In coming to Waterford, I found a school that was quintessentially Waterfordian while whole-heartedly embracing the ideals of the UWC movement. My first year saw me settling into a new environment with challenges ranging from the effects of the altitude (Swaziland is a mountain kingdom) to being away from home. I found Waterford highly liberal and the administration provides the means for self-exploration in a big way while staying safe. Waterford is a buzzing community defined by events that encourage you to be fit and share culture as well as be socially and globally aware. I found Swaziland to be so drastically different to Bermuda but also so similar in that the family structure retains a high level of importance and hierarchy and respect to elders is paramount. However, my eyes were also opened to the scourge of absolute poverty, a highly unique political system called Tinkhundla and the reality of the HIV/AIDS pandemic in our world. Going to Swaziland was a privelage.
For orientation, we wore traditional dress. It was hard convincing people that our politicians really wore shorts. To most Africans, shorts are for 'small boys', not men. It was interesting learning the significance of everyone else's traditional dress as well as teaching them about how manly knee socks and pick are in Bermuda!
I learned during this first year what really mattered in life and the beauty of humanity as a universal trait that connects us all. Living on campus at Waterford, there is a sense of an equality among academics and I enjoyed close friendships with the children of Namibian education ministers and orphans alike. You don't always know who your friend is or where he or she comes from but you know that you share the commonality of seeking to make a progressive contribution to our world. I found Waterford to be an intense academic environment where everyone is hungry for the education that we have the privelage to be getting. IB1 ended on a big low with having to say goodbye to friends and confidantes from IB2 who graduated.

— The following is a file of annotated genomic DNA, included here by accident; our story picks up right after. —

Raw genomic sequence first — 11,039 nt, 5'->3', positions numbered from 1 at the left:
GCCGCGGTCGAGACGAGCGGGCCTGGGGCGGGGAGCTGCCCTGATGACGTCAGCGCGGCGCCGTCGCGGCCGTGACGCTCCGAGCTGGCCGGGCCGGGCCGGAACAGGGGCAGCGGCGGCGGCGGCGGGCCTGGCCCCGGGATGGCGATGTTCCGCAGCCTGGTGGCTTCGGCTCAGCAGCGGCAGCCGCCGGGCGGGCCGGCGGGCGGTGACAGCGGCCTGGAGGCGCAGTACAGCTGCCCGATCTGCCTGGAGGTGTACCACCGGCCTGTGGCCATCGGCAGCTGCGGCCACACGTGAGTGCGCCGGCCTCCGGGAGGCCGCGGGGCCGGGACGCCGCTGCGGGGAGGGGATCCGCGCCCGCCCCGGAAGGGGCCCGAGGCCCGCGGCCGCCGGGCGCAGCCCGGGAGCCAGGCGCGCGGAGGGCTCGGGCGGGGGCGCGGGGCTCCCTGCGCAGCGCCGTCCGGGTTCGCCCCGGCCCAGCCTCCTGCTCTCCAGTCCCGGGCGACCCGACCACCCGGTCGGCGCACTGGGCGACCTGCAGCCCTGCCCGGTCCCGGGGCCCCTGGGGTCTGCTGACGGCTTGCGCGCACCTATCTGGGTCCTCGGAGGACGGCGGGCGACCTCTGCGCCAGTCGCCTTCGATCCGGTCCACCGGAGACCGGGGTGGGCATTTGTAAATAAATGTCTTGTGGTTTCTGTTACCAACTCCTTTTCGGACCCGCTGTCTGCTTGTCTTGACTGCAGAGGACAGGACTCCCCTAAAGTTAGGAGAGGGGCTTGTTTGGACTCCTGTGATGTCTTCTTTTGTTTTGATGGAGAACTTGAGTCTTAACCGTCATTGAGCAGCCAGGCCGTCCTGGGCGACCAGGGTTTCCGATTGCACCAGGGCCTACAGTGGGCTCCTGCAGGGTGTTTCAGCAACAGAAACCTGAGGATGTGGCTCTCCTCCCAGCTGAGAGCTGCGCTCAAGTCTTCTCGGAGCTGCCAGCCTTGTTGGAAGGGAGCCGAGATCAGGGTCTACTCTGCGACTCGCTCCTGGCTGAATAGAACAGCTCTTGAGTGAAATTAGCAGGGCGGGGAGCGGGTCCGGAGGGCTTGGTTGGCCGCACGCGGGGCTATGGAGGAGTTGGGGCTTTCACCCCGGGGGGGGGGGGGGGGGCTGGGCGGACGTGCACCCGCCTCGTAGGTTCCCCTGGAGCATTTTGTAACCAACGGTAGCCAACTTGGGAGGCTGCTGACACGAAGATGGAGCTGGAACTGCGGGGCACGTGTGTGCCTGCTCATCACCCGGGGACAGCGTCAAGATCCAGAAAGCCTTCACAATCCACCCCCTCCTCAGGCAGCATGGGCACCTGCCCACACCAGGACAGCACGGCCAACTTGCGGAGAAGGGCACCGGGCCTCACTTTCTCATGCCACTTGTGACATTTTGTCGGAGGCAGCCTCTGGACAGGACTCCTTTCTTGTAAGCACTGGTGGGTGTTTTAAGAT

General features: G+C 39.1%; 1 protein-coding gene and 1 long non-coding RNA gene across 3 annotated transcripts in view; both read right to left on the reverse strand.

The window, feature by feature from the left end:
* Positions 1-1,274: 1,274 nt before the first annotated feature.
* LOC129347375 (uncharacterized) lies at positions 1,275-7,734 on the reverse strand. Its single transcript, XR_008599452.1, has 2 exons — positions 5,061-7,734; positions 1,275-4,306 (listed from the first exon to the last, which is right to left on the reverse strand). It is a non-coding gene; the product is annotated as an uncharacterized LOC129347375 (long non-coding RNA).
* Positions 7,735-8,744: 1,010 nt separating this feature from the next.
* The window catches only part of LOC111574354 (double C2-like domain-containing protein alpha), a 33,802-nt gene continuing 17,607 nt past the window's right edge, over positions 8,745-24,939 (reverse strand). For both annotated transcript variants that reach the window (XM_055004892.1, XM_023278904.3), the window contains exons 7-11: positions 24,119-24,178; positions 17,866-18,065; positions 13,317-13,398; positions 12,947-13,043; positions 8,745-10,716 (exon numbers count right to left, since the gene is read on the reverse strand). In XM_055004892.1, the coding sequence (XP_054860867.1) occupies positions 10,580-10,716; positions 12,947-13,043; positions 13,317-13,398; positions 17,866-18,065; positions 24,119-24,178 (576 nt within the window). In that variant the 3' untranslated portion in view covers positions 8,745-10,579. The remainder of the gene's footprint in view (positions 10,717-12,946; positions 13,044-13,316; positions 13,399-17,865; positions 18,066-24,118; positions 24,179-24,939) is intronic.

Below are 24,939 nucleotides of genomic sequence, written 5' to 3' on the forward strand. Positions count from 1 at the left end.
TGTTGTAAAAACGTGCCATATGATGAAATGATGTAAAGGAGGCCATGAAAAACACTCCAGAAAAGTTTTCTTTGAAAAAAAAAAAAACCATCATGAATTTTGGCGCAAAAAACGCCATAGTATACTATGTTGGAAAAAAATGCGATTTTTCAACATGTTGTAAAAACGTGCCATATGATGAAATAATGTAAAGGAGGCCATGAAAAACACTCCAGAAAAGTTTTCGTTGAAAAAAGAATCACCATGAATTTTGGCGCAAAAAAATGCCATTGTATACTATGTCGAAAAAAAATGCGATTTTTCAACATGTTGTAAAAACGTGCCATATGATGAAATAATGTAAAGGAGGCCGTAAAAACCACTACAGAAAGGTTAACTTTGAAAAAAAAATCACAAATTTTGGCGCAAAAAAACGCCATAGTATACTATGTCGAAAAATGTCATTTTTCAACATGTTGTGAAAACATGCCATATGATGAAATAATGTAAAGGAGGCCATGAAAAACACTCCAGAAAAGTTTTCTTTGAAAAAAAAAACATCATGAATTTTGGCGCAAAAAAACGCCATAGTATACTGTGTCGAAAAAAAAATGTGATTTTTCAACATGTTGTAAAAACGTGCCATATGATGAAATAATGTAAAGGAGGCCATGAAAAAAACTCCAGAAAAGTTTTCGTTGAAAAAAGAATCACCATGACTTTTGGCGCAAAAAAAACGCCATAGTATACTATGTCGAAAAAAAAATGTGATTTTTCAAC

"My kids" as I came to call them were the groups of kids that a partner and I practiced reading English with every week. Community Service is compulsory in IB but it is highly rewarding and I loved seeing "my kids" every week.
The Hiking club climbed Mount Mlembe-the highest mountain in Swaziland.
IB2 was a highly intense academic experience and you realize in a big way the effectiveness of IB in preparing you for academic rigor both in tertiary education and for your chosen career path. It is important to balance academic responsibilities with school and wider community engagement.
'Agamenon' drama production, 2009.
Over my first midterm break, I travelled by school bus to Alexandra township in Johannesburg to visit my friend Fifi's family. It was one of the most enriching things I have ever done and I visit as much as I can. I know I always have a family in Alex and I have also developed an informal link-parent relationship with two of my friend's families in Swaziland. Opportunities like this are trully the most rewarding and it alleviates homesickness and broadens one's horizon to become part of a family unit other than yours. I also went by bus to visit my IB3 friend (a 2009 graduate of WK) in Namibia before she left for Georgetown University. I never knew a desert could be so beautiful and seeing golden red sand meet the sea is breathtaking. I have continued to strengthen friendships this year and learn more about the world around us. This year I became proficient in speaking siSwati, a national language of Swaziland and very similar to siZulu (of King Shakka Zulu's tribe in neighboring South Africa). I practice as often as I can and because I take it as a subject can read and write it too. It's exciting to learn a new language in a setting where it is spoken and I'm trying to improve and remember as much as I can before I leave in November! This year I decided what path I want to take in life and am now aiming to study international relations and linguistics at university in the US or UK. I love the notion that with the right skills and in the right place I can make a meaningful contribution to improving people's lives. I also hope to learn Arabic or KiSwahili and return to the African continent. Being here for two years has really changed my life in a bigger way than I even though was possible.
UWC Day-celebrating diversity. Romeo Makore (L) of Zimbabwe and Vivian Ojo (R) of Namibia are two of my close friends.